Category: Reproductive Endocrinology
Hyperandrogenism is uncommon in post-menopausal women. Causes include neoplastic and non-neoplastic conditions of ovaries or adrenal glands. We report a case of a post-menopausal woman with testosterone levels in the male range, caused by ovarian hyperthecosis.
Case: A 70-year old female presented with 1-year history of worsening frontotemporal alopecia, hirsutism and elevated testosterone. She reported history of irregular periods during premenopausal years and 30 lbs weight gain over 3 years. There was no history of deepening of voice, clitoromegaly, muscle weakness or steroid use.
Physical examination revealed frontotemporal baldness, terminal hair growth on upper lip, chin, jawline, upper chest and lower abdomen. Hormonal workup showed total testosterone level 208 (12-36 ng/dl), free testosterone 36.4 (0.3-5 pg/ml), LH 20.6 mIU/ml and FSH 33 mIU/ml (within postmenopausal range), DHEAS 47 (9- 246 mcg/dl), androstenedione 77 (30-200 ng/dl), 17-OH progesterone 138 (< 51 ng/dl), night time salivary cortisol < 50 ng/dl. Transvaginal ultrasound and CT abdomen pelvis revealed prominent ovaries for a postmenopausal patient without a definite mass. Endometrial hyperplasia was noted and proven benign on biopsy. No adrenal abnormalities were found. She underwent bilateral oophorectomy. Pathology finding showed bilateral ovarian hyperthecosis. Her testosterone level normalized to 32 ng/dl at 1 month after oophorectomy with significant improvement of hirsutism and alopecia.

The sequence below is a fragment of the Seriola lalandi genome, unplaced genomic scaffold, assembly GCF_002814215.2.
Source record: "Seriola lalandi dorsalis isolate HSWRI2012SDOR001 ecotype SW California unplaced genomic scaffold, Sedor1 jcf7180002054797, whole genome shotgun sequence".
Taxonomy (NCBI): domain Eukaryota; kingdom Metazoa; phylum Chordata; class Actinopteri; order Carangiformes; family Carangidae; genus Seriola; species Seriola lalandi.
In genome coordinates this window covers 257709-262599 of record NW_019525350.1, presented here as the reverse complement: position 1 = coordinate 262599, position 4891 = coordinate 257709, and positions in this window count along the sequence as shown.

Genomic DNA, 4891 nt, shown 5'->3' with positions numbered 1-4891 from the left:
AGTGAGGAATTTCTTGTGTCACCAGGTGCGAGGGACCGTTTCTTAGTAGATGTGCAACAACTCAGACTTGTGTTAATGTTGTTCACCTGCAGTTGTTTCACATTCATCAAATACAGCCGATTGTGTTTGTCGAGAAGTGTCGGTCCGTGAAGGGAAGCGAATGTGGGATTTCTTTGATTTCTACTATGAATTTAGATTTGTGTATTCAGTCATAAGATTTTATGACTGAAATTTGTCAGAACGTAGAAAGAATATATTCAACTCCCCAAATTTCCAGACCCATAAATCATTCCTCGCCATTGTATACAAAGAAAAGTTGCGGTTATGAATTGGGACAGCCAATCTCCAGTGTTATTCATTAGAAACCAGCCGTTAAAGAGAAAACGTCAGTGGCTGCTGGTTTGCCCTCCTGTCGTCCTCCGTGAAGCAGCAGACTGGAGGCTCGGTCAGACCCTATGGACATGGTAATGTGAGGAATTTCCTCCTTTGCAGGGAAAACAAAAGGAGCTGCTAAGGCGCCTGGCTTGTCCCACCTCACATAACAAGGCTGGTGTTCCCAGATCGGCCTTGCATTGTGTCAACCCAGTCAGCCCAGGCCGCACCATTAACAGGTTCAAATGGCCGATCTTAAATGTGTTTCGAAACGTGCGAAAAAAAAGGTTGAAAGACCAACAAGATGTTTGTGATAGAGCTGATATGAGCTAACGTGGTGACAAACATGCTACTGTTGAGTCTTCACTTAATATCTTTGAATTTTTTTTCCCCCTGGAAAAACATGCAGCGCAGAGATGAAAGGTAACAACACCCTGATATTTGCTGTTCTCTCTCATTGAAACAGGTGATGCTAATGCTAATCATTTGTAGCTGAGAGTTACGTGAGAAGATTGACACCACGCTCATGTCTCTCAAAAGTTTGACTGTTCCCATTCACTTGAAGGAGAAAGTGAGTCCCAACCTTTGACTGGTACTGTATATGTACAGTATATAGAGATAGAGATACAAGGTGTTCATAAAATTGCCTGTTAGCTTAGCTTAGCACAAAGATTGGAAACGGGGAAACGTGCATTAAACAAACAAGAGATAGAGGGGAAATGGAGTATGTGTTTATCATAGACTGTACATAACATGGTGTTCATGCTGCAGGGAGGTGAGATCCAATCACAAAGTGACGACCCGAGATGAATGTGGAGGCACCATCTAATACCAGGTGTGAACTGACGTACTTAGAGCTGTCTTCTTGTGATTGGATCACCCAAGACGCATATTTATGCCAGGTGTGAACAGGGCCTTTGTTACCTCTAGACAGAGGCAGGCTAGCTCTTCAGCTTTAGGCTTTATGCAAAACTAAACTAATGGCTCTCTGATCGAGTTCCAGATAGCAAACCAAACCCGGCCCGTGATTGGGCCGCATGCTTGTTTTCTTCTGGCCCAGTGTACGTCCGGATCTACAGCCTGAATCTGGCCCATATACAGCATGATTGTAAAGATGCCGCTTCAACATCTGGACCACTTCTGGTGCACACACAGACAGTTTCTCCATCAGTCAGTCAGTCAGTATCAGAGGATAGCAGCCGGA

Results : N/A
Virilization in postmenopausal women with testosterone level above 150 ng/dL suggests androgen-secreting neoplasm. Ovarian hyperthecosis is a benign condition characterized by overproduction of androgen from stromal cells associated with endometrial hyperplasia and increased risk of endometrial cancer. Ovarian size may be within normal range for a premenopausal but not for a postmenopausal woman. Bilateral oophorectomy is the treatment of choice for these post-menopausal women.
Among androgen secreting neoplasms, ovarian tumors are more frequent than adrenal tumors. Onset and progression of virilization are clues for differentiating benign from malignant causes. Establishing the cause of hyperandrogenism in women with virilization requires the proper use of imaging techniques. CT or MRI are the most effective tools for visualizing the adrenals and transvaginal ultrasound examination is the image of choice for the ovaries. Nevertheless, if suspicion for an androgen producing tumor is high, surgery is indicated even with negative imaging.
Resident Physician, Internal Medicine
University of North Dakota
Fargo, North Dakota
Completed MBBS from Government Kilpauk Medical College, Chennai, India in 2014. Currently PGY-2 , Department of Internal Medicine at the University of North Dakota School of Medicine.